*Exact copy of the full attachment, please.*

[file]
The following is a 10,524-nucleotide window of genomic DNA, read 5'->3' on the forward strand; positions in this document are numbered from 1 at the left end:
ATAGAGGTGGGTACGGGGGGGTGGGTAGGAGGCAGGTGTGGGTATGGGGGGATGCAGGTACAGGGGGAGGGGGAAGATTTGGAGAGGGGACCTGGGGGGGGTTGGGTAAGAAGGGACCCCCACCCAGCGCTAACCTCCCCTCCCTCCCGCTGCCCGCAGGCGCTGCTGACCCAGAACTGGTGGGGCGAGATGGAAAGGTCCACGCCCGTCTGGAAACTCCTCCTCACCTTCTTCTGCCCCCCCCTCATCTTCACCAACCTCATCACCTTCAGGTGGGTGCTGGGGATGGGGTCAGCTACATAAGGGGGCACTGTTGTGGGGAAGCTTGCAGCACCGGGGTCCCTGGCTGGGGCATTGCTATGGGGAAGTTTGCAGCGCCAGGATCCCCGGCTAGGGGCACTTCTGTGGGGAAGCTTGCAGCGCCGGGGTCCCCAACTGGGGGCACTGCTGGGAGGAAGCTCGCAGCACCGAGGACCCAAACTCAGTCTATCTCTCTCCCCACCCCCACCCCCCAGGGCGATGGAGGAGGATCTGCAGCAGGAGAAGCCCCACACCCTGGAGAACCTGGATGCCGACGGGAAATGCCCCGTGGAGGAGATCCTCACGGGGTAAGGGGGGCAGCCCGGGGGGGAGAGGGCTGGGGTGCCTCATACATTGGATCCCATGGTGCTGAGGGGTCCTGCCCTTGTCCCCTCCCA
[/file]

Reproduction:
The following is a 10,524-nucleotide window of genomic DNA, read 5'->3' on the forward strand; positions in this document are numbered from 1 at the left end:
ATAGAGGTGGGTACGGGGGGGTGGGTAGGAGGCAGGTGTGGGTATGGGGGGATGCAGGTACAGGGGGAGGGGGAAGATTTGGAGAGGGGACCTGGGGGGGGTTGGGTAAGAAGGGACCCCCACCCAGCGCTAACCTCCCCTCCCTCCCGCTGCCCGCAGGCGCTGCTGACCCAGAACTGGTGGGGCGAGATGGAAAGGTCCACGCCCGTCTGGAAACTCCTCCTCACCTTCTTCTGCCCCCCCCTCATCTTCACCAACCTCATCACCTTCAGGTGGGTGCTGGGGATGGGGTCAGCTACATAAGGGGGCACTGTTGTGGGGAAGCTTGCAGCACCGGGGTCCCTGGCTGGGGCATTGCTATGGGGAAGTTTGCAGCGCCAGGATCCCCGGCTAGGGGCACTTCTGTGGGGAAGCTTGCAGCGCCGGGGTCCCCAACTGGGGGCACTGCTGGGAGGAAGCTCGCAGCACCGAGGACCCAAACTCAGTCTATCTCTCTCCCCACCCCCACCCCCCAGGGCGATGGAGGAGGATCTGCAGCAGGAGAAGCCCCACACCCTGGAGAACCTGGATGCCGACGGGAAATGCCCCGTGGAGGAGATCCTCACGGGGTAAGGGGGGCAGCCCGGGGGGGAGAGGGCTGGGGTGCCTCATACATTGGATCCCATGGTGCTGAGGGGTCCTGCCCTTGTCCCCTCCCA